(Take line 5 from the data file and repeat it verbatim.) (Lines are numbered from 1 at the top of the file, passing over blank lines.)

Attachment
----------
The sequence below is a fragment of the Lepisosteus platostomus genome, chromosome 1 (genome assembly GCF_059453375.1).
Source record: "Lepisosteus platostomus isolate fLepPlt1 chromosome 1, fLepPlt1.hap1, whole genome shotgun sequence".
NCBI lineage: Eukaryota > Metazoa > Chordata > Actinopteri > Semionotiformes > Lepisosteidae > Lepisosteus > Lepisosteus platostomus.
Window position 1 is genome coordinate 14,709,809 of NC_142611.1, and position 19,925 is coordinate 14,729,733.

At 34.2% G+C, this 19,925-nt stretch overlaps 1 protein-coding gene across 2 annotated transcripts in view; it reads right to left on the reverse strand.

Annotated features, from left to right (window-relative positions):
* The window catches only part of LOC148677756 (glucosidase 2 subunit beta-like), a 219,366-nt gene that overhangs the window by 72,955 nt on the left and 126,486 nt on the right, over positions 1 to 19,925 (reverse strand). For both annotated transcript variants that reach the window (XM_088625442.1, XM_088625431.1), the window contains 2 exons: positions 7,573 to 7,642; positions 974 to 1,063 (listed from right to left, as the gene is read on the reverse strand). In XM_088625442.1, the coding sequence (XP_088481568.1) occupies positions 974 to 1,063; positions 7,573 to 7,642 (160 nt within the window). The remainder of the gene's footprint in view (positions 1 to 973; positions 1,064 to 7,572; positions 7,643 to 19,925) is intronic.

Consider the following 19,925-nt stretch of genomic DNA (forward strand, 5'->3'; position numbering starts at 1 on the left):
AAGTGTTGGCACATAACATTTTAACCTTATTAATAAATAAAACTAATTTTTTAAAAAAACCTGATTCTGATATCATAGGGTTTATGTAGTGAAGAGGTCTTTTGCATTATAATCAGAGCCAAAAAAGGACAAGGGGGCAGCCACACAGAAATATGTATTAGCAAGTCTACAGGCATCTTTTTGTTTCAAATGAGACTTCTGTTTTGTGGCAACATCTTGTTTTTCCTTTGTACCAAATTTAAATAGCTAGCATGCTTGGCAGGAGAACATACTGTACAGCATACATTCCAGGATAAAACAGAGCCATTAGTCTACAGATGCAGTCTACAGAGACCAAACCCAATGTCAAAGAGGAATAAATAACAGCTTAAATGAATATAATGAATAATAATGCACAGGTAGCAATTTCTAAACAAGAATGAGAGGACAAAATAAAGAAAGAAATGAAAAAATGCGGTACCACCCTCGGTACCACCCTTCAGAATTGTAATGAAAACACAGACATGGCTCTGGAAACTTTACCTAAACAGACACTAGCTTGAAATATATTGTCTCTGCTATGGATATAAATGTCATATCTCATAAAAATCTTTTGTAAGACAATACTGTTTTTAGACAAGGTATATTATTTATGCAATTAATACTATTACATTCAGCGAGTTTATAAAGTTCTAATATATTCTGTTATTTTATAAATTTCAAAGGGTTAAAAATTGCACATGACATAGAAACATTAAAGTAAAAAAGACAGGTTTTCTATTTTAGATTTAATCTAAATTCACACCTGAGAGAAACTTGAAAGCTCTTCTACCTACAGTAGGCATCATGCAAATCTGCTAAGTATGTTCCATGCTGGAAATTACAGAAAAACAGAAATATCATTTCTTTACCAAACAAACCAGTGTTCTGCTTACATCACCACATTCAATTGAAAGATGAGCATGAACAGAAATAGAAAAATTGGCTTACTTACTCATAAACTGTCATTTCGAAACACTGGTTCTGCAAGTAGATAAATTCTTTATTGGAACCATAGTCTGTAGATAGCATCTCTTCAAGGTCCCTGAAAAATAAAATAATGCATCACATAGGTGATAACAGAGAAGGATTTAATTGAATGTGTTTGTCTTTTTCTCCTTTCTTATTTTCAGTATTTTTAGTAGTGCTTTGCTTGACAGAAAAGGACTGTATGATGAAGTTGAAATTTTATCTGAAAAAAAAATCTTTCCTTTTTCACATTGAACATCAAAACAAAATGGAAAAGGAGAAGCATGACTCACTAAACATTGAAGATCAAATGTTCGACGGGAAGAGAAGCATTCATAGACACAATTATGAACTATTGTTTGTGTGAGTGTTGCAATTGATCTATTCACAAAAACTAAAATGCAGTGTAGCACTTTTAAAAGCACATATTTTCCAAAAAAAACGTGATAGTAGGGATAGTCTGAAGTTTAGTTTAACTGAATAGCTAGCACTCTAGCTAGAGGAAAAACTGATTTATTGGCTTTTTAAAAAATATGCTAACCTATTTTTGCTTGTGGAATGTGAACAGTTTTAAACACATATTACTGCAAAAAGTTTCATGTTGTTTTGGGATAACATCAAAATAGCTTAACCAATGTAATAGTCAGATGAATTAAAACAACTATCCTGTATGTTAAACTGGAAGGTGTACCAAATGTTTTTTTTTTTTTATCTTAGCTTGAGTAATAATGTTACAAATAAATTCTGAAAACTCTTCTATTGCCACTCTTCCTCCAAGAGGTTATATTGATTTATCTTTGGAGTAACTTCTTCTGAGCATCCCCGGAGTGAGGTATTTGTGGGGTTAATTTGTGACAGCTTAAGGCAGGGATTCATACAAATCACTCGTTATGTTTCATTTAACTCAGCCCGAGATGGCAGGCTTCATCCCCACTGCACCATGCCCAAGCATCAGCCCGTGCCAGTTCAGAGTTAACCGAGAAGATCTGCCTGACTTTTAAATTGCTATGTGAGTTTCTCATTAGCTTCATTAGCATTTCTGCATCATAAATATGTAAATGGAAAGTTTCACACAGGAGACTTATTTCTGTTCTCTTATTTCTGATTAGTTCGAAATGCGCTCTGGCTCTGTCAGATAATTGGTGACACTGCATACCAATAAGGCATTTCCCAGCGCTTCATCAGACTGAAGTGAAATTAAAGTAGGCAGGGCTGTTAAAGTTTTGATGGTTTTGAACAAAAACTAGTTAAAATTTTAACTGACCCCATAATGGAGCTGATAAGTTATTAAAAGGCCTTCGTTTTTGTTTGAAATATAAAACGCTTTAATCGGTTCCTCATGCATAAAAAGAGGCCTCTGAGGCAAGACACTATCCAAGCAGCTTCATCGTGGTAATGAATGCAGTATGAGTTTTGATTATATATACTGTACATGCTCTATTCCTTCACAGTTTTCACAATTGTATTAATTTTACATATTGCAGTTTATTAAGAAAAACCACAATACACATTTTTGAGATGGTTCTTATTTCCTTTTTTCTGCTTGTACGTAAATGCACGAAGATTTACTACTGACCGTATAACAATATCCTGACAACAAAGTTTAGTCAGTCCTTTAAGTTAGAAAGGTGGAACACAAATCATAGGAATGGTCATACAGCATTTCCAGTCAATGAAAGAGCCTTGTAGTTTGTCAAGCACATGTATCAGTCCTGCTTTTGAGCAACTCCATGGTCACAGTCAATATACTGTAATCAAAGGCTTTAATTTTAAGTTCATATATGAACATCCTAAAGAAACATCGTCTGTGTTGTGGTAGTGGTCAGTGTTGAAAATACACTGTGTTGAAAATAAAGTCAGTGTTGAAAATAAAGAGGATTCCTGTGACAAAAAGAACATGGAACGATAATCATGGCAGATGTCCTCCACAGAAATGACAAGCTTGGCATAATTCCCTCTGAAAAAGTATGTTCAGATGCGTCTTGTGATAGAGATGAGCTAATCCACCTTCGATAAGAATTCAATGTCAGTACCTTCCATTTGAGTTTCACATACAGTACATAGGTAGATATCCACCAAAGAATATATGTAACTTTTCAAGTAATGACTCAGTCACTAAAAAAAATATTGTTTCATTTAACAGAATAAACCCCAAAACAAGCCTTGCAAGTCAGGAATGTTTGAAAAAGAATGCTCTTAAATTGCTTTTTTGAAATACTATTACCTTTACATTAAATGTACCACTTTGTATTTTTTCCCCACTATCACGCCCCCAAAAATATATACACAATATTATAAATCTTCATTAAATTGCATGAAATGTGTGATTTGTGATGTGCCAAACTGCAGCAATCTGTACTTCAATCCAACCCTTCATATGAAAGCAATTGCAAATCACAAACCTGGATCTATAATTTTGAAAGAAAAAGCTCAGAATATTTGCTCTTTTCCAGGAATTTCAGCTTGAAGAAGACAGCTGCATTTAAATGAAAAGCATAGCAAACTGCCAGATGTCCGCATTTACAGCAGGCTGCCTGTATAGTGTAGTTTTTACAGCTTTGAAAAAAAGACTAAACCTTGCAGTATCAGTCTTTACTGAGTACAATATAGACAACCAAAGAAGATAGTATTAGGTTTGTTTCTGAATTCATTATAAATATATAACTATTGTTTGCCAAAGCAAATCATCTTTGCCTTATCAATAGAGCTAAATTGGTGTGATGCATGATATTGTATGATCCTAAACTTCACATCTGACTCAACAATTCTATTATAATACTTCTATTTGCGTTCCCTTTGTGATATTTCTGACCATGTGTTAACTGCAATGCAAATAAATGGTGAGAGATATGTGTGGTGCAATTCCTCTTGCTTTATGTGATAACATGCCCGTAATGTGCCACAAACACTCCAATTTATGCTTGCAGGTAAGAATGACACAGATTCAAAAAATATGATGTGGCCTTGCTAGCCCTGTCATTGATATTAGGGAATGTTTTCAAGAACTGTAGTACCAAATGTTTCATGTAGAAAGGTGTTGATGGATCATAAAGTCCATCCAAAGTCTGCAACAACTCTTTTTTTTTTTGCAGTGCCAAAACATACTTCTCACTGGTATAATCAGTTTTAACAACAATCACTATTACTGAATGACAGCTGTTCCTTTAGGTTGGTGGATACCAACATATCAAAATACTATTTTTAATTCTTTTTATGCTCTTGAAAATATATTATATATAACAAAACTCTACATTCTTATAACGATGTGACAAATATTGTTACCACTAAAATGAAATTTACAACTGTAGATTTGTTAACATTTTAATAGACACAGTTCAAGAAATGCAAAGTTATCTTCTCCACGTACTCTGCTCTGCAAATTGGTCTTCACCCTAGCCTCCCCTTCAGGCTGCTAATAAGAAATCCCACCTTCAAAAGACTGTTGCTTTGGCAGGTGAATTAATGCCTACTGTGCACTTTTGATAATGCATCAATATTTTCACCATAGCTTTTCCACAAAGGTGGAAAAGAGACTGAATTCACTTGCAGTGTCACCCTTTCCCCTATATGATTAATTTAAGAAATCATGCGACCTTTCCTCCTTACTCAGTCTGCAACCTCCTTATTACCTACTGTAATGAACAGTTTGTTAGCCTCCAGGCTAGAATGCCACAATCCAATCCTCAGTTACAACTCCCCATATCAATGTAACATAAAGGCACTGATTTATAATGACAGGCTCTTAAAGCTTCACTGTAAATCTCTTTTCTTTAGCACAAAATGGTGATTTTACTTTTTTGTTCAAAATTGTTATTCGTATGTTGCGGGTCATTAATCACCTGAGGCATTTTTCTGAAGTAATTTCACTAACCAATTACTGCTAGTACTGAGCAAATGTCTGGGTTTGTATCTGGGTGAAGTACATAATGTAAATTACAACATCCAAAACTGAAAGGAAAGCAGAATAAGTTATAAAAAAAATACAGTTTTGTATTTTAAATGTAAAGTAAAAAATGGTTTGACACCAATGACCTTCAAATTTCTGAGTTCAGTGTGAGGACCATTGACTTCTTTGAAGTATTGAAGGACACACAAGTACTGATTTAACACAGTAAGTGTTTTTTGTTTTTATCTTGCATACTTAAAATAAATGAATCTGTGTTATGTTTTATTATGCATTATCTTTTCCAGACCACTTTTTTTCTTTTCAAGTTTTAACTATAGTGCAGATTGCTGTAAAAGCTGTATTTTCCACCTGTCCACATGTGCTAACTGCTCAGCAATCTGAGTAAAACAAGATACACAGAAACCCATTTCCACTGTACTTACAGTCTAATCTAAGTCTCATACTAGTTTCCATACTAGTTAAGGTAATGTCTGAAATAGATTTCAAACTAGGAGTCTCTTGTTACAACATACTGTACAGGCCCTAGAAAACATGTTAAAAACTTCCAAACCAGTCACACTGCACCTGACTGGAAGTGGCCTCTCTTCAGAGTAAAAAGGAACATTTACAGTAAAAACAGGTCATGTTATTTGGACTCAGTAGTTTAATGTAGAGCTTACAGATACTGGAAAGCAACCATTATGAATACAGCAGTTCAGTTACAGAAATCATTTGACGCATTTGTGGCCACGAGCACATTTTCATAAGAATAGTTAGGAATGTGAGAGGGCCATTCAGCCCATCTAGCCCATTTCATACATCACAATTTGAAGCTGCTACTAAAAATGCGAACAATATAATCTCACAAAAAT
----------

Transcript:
At 34.2% G+C, this 19,925-nt stretch overlaps 1 protein-coding gene across 2 annotated transcripts in view; it reads right to left on the reverse strand.